The Burmantofts Pottery was set up in 1845 in the Burmantofts district of Leeds by William Wilcock and John Lassey. The two men originally bought the site intending to mine it for coal, but when they found clay in 1858 they changed to making utility items such as bricks and pipes. When John Lassey died in 1858 his wife Margaret carried on in his place, and the company became known as Wilcock & Co. Margaret sold out to John Holroyd in 1863, and the company eventually passed to John’s younger son James who started the production of ‘architectural faience’ such as large vases; the new products were a success, and in 1888 the company changed its name to ‘The Burmantofts Company’ and opened a showroom in London.
Although the company is commonly referred to as ‘Burmantofts Pottery’ it only bore the name ‘Burmantofts’ for a very short space of time, as in 1889 it merged with five other Yorkshire companies to form the Leeds Fireclay Company. In 1904 when sales of art pottery began to fall, the company reverted to the production of large architectural pieces. It finally ceased production in 1957.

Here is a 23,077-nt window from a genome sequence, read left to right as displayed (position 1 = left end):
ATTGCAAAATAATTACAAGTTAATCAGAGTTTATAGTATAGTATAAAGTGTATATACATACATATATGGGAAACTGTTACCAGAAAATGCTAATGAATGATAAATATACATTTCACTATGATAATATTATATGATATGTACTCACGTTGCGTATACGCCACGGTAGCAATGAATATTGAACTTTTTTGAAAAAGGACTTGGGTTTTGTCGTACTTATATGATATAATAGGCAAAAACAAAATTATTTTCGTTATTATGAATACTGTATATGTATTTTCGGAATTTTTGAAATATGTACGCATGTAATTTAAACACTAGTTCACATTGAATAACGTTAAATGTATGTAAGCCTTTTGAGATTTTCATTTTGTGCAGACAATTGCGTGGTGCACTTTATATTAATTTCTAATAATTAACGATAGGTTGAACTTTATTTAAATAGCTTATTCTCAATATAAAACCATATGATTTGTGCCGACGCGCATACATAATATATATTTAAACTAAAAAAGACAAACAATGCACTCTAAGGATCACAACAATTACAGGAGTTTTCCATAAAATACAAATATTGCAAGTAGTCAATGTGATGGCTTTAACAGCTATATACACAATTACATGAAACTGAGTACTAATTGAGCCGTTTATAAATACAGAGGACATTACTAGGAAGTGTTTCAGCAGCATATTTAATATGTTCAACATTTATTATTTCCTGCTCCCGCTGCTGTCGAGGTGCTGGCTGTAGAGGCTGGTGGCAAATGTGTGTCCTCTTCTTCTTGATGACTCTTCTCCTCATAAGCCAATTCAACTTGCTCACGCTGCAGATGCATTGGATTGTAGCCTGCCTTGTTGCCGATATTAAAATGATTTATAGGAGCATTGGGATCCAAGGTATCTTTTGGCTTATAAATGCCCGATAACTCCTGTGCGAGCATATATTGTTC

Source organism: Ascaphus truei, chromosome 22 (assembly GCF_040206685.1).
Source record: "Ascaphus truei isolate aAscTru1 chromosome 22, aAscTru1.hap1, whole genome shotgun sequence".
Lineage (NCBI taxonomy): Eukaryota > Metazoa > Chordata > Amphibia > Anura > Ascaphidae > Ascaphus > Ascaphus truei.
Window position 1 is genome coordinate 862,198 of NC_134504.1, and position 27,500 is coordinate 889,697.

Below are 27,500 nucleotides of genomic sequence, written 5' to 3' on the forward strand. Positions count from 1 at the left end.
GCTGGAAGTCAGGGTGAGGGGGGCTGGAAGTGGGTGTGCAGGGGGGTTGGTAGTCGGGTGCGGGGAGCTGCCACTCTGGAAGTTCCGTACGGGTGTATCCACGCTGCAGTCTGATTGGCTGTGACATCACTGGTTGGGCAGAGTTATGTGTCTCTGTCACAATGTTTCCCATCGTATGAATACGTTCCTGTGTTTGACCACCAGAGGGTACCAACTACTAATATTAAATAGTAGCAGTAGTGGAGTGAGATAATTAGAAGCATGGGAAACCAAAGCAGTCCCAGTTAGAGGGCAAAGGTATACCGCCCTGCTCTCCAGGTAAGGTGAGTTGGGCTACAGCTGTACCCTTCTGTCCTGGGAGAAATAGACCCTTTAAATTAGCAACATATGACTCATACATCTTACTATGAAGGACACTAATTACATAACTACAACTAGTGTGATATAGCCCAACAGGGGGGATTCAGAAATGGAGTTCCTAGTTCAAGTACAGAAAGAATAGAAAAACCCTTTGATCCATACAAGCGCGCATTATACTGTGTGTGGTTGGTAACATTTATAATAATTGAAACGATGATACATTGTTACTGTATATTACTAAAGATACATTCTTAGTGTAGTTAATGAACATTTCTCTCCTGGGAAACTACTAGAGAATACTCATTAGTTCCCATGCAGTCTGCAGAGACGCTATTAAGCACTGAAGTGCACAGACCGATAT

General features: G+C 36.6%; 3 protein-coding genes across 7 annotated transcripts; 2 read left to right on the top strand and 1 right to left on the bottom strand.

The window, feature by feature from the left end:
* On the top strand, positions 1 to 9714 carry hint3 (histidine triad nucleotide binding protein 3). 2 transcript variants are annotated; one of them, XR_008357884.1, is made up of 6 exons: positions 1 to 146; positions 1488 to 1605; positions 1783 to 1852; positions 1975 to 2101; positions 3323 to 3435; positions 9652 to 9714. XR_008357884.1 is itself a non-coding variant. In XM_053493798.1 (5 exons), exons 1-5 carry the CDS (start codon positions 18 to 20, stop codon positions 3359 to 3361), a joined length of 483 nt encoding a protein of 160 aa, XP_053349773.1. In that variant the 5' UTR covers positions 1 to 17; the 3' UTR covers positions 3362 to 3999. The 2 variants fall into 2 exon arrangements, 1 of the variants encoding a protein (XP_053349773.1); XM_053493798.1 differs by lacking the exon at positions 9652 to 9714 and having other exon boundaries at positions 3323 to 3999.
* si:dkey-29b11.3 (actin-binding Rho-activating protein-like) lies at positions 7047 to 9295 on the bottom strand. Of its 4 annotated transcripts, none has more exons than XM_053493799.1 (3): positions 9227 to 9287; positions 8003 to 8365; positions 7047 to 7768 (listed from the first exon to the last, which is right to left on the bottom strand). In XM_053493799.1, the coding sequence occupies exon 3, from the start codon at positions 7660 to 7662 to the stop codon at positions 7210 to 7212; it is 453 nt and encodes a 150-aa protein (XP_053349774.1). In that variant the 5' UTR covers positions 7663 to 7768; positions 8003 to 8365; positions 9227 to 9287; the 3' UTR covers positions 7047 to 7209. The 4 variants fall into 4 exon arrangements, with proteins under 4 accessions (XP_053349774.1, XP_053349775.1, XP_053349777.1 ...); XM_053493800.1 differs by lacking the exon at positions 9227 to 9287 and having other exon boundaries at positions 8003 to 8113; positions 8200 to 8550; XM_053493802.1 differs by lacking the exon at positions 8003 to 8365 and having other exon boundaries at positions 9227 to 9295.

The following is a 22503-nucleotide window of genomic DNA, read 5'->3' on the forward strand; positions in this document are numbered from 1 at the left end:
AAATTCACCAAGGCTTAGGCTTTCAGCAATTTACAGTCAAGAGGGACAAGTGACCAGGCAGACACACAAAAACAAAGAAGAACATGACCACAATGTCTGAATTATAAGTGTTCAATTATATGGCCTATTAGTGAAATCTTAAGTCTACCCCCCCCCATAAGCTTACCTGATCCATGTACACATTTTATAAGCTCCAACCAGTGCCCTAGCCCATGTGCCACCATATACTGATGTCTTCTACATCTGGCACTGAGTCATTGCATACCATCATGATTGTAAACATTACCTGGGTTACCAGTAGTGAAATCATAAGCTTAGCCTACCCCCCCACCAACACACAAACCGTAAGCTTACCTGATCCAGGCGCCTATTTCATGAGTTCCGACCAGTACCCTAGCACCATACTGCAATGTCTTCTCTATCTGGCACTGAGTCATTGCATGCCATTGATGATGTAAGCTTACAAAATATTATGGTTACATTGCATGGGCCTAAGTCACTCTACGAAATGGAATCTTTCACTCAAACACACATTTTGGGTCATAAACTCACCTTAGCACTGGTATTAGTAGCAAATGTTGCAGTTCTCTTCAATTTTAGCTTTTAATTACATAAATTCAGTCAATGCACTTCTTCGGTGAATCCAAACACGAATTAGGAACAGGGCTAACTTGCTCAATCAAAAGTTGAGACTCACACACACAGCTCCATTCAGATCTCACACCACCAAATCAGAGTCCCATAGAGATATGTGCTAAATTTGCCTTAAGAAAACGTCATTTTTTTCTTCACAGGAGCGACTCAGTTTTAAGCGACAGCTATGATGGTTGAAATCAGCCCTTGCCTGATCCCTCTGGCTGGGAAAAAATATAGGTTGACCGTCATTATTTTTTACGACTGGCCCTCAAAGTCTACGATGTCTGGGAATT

Burmantofts pottery attracts a strong interest at auction and it remains very collectable. Vases tend to be the most desirable pieces, as they’re both practical and decorative. Early vases are typically quite plain with a distinctive bulbous shape and long slender neck. Towards the end of the 19th century more ambitious glazes and decoration were used along with more ornate designs, and these can be of greater interest to the right collector. As with all pottery, the value of the individual item is largely dependent on the age, condition and rarity. Any damage reduces value considerably, but good, clean examples with no chips or cracks are in demand. Any pottery marks add to the value, such as the ‘Lefico’ marks found on some twentieth century pieces for ‘Leeds Fireclay Company.
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